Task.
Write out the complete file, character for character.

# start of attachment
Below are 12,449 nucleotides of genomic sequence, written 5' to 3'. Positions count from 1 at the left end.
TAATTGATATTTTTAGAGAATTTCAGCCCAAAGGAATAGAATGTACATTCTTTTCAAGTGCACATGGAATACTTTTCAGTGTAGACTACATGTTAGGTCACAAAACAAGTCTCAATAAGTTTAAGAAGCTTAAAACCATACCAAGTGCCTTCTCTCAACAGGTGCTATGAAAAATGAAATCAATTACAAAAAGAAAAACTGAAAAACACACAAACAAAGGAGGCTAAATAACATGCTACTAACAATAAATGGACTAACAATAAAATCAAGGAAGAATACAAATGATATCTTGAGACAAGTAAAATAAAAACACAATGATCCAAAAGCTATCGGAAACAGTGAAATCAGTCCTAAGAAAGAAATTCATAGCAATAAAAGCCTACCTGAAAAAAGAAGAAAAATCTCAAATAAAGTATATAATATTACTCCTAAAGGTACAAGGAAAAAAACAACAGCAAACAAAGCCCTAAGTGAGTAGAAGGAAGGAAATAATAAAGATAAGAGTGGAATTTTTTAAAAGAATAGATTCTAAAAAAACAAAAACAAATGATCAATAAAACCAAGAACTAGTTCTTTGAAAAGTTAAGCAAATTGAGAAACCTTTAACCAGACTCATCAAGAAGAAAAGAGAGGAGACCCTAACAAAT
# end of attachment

Below are 12,449 nucleotides of genomic sequence, written 5' to 3'. Positions count from 1 at the left end.
TAATTGATATTTTTAGAGAATTTCAGCCCAAAGGAATAGAATGTACATTCTTTTCAAGTGCACATGGAATACTTTTCAGTGTAGACTACATGTTAGGTCACAAAACAAGTCTCAATAAGTTTAAGAAGCTTAAAACCATACCAAGTGCCTTCTCTCAACAGGTGCTATGAAAAATGAAATCAATTACAAAAAGAAAAACTGAAAAACACACAAACAAAGGAGGCTAAATAACATGCTACTAACAATAAATGGACTAACAATAAAATCAAGGAAGAATACAAATGATATCTTGAGACAAGTAAAATAAAAACACAATGATCCAAAAGCTATCGGAAACAGTGAAATCAGTCCTAAGAAAGAAATTCATAGCAATAAAAGCCTACCTGAAAAAAGAAGAAAAATCTCAAATAAAGTATATAATATTACTCCTAAAGGTACAAGGAAAAAAACAACAGCAAACAAAGCCCTAAGTGAGTAGAAGGAAGGAAATAATAAAGATAAGAGTGGAATTTTTTAAAAGAATAGATTCTAAAAAAACAAAAACAAATGATCAATAAAACCAAGAACTAGTTCTTTGAAAAGTTAAGCAAATTGAGAAACCTTTAACCAGACTCATCAAGAAGAAAAGAGAGGAGACCCTAACAAAT